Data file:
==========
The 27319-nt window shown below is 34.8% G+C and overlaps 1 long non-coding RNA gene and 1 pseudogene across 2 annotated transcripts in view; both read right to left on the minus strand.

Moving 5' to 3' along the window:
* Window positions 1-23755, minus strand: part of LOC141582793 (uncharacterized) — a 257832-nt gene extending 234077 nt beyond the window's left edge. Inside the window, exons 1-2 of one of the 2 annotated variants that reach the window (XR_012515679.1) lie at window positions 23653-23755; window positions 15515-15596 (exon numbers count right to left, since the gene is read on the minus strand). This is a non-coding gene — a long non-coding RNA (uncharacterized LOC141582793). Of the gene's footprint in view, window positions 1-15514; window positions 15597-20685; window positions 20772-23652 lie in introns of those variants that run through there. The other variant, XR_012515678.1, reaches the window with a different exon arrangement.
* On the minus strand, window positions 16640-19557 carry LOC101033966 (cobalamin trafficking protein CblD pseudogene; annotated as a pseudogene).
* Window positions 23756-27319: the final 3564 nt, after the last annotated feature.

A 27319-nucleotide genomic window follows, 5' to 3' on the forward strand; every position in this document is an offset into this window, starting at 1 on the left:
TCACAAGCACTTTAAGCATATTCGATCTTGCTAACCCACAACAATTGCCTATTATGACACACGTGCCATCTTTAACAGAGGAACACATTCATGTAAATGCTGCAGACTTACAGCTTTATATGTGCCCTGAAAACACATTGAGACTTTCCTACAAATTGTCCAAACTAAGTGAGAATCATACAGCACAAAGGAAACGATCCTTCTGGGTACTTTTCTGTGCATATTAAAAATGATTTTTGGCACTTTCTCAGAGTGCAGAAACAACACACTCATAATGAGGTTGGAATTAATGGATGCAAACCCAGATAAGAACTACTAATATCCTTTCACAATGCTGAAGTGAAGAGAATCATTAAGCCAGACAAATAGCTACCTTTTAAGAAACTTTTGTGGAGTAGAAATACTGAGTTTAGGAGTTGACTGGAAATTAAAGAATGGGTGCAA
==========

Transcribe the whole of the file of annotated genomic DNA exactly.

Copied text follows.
The 27319-nt window shown below is 34.8% G+C and overlaps 1 long non-coding RNA gene and 1 pseudogene across 2 annotated transcripts in view; both read right to left on the minus strand.

Moving 5' to 3' along the window:
* Window positions 1-23755, minus strand: part of LOC141582793 (uncharacterized) — a 257832-nt gene extending 234077 nt beyond the window's left edge. Inside the window, exons 1-2 of one of the 2 annotated variants that reach the window (XR_012515679.1) lie at window positions 23653-23755; window positions 15515-15596 (exon numbers count right to left, since the gene is read on the minus strand). This is a non-coding gene — a long non-coding RNA (uncharacterized LOC141582793). Of the gene's footprint in view, window positions 1-15514; window positions 15597-20685; window positions 20772-23652 lie in introns of those variants that run through there. The other variant, XR_012515678.1, reaches the window with a different exon arrangement.
* On the minus strand, window positions 16640-19557 carry LOC101033966 (cobalamin trafficking protein CblD pseudogene; annotated as a pseudogene).
* Window positions 23756-27319: the final 3564 nt, after the last annotated feature.

A 27319-nucleotide genomic window follows, 5' to 3' on the forward strand; every position in this document is an offset into this window, starting at 1 on the left:
TCACAAGCACTTTAAGCATATTCGATCTTGCTAACCCACAACAATTGCCTATTATGACACACGTGCCATCTTTAACAGAGGAACACATTCATGTAAATGCTGCAGACTTACAGCTTTATATGTGCCCTGAAAACACATTGAGACTTTCCTACAAATTGTCCAAACTAAGTGAGAATCATACAGCACAAAGGAAACGATCCTTCTGGGTACTTTTCTGTGCATATTAAAAATGATTTTTGGCACTTTCTCAGAGTGCAGAAACAACACACTCATAATGAGGTTGGAATTAATGGATGCAAACCCAGATAAGAACTACTAATATCCTTTCACAATGCTGAAGTGAAGAGAATCATTAAGCCAGACAAATAGCTACCTTTTAAGAAACTTTTGTGGAGTAGAAATACTGAGTTTAGGAGTTGACTGGAAATTAAAGAATGGGTGCAA